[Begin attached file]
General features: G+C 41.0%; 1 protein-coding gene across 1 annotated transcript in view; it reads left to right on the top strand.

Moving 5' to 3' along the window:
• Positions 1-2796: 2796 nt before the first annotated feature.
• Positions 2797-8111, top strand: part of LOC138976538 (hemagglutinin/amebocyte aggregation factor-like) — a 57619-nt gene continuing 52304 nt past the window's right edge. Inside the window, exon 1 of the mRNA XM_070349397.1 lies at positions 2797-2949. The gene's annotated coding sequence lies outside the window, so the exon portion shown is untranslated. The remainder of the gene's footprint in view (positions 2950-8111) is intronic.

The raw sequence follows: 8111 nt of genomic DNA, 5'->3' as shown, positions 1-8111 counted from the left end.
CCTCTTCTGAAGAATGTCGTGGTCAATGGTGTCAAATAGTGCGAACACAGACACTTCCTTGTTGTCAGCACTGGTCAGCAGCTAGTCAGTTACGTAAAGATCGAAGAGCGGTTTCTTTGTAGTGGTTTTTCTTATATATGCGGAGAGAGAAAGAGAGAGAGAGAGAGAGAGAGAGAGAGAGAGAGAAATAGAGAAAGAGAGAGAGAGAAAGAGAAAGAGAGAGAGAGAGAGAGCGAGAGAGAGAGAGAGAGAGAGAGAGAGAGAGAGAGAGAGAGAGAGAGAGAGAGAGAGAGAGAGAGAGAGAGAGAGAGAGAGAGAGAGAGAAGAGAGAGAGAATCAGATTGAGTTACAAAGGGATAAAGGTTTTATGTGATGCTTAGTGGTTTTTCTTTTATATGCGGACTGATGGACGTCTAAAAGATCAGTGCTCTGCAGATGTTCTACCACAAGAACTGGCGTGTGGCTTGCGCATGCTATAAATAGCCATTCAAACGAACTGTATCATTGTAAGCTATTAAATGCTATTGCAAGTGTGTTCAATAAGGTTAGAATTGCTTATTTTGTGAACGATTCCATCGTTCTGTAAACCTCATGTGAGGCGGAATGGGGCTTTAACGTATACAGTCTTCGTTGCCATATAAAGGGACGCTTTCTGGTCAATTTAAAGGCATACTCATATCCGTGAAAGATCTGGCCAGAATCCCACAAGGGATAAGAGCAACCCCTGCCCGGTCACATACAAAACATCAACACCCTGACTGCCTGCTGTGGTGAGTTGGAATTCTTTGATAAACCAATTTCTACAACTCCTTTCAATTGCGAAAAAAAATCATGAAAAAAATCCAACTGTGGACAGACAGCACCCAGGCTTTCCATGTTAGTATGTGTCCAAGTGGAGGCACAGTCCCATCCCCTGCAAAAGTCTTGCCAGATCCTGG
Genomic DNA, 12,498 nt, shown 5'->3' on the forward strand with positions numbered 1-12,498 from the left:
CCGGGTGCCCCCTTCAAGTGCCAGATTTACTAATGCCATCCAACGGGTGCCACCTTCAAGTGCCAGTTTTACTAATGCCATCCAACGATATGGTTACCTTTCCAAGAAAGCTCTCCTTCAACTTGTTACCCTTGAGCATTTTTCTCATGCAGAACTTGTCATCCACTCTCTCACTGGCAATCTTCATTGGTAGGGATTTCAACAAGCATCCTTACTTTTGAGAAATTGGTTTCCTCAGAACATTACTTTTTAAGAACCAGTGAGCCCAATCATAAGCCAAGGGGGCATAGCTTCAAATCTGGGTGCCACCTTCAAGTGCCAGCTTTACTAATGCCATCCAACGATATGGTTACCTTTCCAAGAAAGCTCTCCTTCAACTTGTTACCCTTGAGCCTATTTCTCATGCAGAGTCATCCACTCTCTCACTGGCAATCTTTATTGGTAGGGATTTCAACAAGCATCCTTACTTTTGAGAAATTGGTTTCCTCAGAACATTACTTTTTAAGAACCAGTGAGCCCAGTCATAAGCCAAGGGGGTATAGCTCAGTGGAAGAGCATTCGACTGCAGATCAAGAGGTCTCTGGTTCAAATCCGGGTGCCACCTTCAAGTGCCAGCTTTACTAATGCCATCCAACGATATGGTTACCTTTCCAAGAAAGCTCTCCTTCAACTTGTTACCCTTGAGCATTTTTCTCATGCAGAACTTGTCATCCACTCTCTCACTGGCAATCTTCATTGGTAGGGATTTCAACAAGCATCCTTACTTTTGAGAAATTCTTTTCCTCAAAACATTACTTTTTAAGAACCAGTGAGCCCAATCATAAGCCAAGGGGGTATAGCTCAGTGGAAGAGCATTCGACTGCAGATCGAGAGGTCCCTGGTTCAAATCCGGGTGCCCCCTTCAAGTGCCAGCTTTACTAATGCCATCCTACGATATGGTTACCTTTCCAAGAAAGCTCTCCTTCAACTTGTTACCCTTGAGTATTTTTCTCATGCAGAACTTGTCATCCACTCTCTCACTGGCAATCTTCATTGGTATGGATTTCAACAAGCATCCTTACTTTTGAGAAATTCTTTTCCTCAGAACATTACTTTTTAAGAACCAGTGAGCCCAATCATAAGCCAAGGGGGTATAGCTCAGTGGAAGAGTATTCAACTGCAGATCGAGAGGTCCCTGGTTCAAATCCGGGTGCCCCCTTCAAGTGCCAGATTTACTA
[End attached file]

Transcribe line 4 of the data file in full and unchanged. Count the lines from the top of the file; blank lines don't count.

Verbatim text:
• Positions 2797-8111, top strand: part of LOC138976538 (hemagglutinin/amebocyte aggregation factor-like) — a 57619-nt gene continuing 52304 nt past the window's right edge. Inside the window, exon 1 of the mRNA XM_070349397.1 lies at positions 2797-2949. The gene's annotated coding sequence lies outside the window, so the exon portion shown is untranslated. The remainder of the gene's footprint in view (positions 2950-8111) is intronic.